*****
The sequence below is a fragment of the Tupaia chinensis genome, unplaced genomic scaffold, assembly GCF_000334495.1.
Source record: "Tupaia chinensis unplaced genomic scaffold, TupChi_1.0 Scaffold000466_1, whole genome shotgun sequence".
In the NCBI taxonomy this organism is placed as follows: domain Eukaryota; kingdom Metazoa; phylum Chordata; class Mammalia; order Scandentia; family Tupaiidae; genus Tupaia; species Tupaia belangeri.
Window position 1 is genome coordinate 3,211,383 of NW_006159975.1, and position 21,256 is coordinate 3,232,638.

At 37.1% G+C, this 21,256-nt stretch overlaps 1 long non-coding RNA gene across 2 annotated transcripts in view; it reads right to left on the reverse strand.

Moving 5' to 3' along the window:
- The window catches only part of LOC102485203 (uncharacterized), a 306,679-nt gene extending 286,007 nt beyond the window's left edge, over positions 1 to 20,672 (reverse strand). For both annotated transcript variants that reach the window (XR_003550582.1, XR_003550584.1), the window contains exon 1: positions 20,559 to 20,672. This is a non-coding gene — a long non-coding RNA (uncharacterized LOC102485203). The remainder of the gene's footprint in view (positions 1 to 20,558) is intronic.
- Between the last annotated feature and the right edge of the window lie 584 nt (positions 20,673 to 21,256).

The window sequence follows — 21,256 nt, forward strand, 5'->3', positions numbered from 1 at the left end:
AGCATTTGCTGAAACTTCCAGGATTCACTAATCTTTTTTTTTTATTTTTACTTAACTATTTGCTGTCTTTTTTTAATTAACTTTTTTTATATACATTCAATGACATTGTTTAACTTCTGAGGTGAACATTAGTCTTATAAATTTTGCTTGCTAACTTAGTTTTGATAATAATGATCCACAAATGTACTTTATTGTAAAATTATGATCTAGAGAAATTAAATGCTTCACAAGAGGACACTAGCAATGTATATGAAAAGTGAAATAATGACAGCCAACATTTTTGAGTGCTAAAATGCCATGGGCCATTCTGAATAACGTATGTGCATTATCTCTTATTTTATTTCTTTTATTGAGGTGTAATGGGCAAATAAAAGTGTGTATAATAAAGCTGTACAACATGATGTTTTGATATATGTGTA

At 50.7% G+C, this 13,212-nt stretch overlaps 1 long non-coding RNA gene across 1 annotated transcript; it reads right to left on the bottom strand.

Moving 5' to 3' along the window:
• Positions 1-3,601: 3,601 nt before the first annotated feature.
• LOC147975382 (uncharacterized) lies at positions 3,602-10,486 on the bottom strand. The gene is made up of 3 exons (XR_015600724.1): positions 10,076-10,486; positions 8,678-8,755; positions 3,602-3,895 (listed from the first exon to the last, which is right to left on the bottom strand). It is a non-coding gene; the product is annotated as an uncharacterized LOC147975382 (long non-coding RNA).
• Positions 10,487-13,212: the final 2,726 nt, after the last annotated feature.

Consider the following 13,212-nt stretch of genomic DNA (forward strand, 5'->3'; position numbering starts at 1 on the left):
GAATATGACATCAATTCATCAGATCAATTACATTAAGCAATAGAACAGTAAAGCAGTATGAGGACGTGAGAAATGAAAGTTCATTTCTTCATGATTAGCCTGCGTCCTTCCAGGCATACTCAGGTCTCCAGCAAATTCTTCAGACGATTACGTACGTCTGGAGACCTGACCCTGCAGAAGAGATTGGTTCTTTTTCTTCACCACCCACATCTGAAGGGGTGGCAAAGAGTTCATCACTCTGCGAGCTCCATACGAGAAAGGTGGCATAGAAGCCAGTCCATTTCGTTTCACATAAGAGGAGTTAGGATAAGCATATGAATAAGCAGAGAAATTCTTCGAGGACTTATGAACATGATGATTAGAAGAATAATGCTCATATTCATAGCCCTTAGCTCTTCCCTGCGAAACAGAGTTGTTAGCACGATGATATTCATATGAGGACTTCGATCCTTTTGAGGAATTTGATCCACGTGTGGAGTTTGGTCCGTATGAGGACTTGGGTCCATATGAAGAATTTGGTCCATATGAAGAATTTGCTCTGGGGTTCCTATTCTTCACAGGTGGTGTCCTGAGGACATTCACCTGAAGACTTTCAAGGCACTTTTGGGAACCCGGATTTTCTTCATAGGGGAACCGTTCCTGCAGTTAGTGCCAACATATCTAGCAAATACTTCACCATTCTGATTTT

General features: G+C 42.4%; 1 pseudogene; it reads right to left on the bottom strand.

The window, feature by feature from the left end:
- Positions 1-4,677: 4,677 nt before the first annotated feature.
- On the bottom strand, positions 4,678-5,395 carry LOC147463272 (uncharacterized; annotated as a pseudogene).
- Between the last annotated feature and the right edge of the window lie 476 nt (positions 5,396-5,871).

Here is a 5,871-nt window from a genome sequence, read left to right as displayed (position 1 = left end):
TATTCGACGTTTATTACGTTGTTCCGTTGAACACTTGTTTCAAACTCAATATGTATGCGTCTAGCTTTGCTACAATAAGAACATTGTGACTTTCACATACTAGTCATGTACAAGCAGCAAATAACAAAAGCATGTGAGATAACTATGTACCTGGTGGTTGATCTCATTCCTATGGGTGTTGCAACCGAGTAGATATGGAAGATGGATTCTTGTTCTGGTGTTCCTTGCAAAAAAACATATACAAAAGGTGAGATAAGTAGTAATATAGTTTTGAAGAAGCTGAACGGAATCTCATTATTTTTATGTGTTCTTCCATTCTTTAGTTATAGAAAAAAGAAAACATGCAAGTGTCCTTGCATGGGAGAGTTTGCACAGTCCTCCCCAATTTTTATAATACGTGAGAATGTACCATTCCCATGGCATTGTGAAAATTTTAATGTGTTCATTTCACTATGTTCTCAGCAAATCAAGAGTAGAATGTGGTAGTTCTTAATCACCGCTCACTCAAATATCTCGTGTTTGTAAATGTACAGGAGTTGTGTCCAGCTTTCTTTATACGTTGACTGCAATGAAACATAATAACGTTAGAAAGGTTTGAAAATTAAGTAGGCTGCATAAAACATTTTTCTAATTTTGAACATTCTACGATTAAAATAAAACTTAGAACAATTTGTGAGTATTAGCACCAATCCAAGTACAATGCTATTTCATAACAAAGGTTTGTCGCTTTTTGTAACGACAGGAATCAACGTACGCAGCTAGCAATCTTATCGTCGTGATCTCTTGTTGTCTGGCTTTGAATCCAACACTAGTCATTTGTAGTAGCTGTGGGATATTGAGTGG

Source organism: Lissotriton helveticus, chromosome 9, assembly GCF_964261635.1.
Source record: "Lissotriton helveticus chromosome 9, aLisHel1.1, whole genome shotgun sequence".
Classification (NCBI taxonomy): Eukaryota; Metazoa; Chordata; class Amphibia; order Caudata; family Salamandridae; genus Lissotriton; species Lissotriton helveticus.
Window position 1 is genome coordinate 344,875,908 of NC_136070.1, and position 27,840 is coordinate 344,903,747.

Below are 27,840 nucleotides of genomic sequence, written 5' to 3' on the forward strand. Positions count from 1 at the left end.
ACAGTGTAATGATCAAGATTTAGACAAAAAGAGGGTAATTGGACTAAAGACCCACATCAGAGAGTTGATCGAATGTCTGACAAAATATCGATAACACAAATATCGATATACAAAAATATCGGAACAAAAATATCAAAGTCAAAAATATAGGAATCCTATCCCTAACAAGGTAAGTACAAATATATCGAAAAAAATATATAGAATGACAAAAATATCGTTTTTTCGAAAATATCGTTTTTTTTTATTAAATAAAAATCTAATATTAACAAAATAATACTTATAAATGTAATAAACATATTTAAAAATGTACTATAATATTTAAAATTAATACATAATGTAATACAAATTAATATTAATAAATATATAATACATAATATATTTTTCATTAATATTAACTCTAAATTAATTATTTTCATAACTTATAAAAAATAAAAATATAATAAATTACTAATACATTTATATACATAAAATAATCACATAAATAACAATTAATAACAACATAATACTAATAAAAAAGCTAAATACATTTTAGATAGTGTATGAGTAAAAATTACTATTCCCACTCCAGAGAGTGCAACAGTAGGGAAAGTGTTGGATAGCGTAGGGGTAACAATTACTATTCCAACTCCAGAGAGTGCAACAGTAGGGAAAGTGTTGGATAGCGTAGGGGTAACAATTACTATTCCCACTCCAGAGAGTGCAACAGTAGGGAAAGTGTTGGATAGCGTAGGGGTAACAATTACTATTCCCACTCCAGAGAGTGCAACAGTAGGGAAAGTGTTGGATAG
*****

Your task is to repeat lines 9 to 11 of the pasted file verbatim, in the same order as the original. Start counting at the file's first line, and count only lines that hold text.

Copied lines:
The window sequence follows — 21,256 nt, forward strand, 5'->3', positions numbered from 1 at the left end:
AGCATTTGCTGAAACTTCCAGGATTCACTAATCTTTTTTTTTTATTTTTACTTAACTATTTGCTGTCTTTTTTTAATTAACTTTTTTTATATACATTCAATGACATTGTTTAACTTCTGAGGTGAACATTAGTCTTATAAATTTTGCTTGCTAACTTAGTTTTGATAATAATGATCCACAAATGTACTTTATTGTAAAATTATGATCTAGAGAAATTAAATGCTTCACAAGAGGACACTAGCAATGTATATGAAAAGTGAAATAATGACAGCCAACATTTTTGAGTGCTAAAATGCCATGGGCCATTCTGAATAACGTATGTGCATTATCTCTTATTTTATTTCTTTTATTGAGGTGTAATGGGCAAATAAAAGTGTGTATAATAAAGCTGTACAACATGATGTTTTGATATATGTGTA

At 50.7% G+C, this 13,212-nt stretch overlaps 1 long non-coding RNA gene across 1 annotated transcript; it reads right to left on the bottom strand.